A councillor will be hauled before an ethics watchdog amid claims he failed to reveal shares in his own company in time.
The councillors’ code of conduct declares that elected officials should declare when they have shares of more than 1% in a business.
Standards chiefs allege Paul Johnston, Mid-Formartine ward, failed to register an interest in Enoteca 2016 Ltd within the correct time limit, despite being the sole director of the company and owning 100% of the shares.
According to Companies House, Enoteca is registered to Mr Johnston’s Pitmedden Pub, The Craft.
>> Keep up to date with the latest news with The P&J newsletter
The Standards Commission for Scotland (SCS) will hold a hearing in Edinburgh on March 18 to consider the complaint.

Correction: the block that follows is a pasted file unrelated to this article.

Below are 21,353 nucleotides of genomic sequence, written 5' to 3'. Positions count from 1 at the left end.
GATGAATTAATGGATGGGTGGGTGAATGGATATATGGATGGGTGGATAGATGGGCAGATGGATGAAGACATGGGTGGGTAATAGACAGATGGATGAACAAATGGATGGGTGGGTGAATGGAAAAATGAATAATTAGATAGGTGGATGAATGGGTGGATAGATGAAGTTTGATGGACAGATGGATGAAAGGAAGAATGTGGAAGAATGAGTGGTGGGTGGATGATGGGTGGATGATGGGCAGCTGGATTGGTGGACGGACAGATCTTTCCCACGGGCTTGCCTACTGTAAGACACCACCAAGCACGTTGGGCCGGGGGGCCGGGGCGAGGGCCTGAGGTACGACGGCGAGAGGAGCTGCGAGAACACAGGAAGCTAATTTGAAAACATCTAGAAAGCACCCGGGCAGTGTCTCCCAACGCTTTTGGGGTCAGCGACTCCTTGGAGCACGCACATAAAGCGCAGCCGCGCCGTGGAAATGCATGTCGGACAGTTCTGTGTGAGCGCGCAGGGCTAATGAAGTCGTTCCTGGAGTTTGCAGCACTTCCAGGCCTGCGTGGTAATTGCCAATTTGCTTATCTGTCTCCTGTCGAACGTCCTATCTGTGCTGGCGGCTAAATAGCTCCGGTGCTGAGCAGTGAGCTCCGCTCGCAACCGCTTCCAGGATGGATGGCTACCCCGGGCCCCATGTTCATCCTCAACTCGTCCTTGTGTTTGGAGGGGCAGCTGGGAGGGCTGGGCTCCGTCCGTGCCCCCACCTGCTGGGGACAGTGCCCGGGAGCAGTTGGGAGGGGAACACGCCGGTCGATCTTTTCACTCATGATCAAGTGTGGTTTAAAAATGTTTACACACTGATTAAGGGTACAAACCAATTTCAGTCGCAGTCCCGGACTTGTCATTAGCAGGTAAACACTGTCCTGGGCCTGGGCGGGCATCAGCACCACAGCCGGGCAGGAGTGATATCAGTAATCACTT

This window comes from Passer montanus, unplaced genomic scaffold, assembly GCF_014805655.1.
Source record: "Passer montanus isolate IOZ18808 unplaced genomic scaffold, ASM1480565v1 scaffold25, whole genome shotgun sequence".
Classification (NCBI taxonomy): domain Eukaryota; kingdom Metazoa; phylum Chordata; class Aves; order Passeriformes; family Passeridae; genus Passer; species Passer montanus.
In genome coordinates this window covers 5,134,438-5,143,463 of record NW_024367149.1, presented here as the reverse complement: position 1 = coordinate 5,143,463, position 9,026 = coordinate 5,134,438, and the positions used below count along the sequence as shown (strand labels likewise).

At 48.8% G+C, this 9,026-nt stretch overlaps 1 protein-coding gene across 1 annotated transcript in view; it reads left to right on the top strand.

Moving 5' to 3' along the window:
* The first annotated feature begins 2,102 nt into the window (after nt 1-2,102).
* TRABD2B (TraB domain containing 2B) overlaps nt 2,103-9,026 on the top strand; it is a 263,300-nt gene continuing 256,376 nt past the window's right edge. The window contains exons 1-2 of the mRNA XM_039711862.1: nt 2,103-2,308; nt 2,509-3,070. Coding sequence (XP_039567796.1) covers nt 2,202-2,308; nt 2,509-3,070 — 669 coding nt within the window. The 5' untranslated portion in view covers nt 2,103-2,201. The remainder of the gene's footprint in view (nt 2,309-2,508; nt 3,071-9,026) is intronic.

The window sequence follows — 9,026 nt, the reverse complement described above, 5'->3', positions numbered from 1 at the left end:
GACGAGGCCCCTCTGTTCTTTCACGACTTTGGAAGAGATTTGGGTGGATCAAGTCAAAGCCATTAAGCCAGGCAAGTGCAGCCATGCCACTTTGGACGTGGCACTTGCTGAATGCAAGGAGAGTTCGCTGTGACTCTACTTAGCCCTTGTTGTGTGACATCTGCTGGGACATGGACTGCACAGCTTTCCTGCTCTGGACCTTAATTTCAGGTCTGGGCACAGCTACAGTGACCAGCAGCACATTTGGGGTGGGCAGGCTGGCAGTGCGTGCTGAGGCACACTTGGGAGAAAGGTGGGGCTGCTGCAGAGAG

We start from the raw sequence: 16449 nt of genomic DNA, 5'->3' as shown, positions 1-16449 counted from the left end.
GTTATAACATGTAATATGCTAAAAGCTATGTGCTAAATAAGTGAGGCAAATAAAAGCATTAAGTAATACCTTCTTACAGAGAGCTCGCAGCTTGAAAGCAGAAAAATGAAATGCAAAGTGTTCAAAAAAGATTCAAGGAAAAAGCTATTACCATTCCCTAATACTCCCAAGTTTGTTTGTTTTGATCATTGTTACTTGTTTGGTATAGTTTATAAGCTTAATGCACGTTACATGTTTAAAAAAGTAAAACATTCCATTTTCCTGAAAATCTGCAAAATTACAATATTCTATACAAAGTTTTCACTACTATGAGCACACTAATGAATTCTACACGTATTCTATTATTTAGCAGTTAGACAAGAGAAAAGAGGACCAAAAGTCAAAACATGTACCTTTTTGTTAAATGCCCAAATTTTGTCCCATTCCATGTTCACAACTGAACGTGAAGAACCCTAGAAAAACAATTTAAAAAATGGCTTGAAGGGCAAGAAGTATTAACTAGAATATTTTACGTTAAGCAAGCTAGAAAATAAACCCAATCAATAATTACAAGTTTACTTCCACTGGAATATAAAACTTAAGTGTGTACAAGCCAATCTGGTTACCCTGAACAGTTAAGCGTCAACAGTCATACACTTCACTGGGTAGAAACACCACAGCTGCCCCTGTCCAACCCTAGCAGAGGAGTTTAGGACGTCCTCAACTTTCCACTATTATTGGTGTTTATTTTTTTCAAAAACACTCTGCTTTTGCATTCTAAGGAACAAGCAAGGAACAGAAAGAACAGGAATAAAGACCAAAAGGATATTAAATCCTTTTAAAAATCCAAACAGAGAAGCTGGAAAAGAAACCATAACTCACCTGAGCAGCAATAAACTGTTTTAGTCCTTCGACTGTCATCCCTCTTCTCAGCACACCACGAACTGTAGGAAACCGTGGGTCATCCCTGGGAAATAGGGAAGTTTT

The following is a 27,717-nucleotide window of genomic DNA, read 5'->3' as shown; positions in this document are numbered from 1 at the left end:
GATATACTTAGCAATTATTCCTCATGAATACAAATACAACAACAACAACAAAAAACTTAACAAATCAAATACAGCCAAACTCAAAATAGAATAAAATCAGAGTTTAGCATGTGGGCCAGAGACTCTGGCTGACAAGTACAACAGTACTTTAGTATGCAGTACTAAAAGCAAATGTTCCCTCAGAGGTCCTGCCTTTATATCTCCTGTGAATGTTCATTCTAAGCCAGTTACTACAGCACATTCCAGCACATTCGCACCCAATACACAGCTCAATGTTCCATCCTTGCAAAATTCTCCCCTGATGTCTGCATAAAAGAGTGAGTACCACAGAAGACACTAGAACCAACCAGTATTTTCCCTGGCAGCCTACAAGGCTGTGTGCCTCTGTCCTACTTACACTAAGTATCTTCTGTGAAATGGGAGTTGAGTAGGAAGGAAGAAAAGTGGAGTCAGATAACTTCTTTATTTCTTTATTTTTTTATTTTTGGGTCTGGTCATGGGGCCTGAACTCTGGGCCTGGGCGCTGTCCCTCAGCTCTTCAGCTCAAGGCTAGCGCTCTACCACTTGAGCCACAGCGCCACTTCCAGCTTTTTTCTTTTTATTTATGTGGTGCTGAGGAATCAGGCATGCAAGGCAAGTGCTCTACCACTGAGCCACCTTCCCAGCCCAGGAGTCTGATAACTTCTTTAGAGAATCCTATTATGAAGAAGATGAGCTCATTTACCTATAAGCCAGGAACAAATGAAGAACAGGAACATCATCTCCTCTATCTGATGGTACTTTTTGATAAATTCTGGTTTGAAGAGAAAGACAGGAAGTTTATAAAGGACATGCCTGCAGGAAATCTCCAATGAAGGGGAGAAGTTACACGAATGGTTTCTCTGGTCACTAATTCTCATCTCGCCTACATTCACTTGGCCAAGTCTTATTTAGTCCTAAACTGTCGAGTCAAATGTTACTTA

Mrs Tricia Stewart, chairwoman of the hearing panel, said: “The councillors’ code of conduct clearly states that councillors should register certain interests, both financial and otherwise.
“The requirement to do so is a fundamental part of the code of conduct as it provides transparency and helps maintain the public’s confidence that a councillor’s personal interests will not influence their discussions and decision making.”
The case has been referred to the SCS by the Commissioner for Ethical Standards in Public Life in Scotland (ESC).
The ESC, who carries out the investigation into complaints, will present the case against Mr Johnston at the hearing, before he is given a chance to respond.
If it is determined that Mr Johnston breached the code, it will decide whether to impose a sanction of either censure, which means the breach is recorded, suspension or disqualification.
Mr Johnston was unavailable for comment.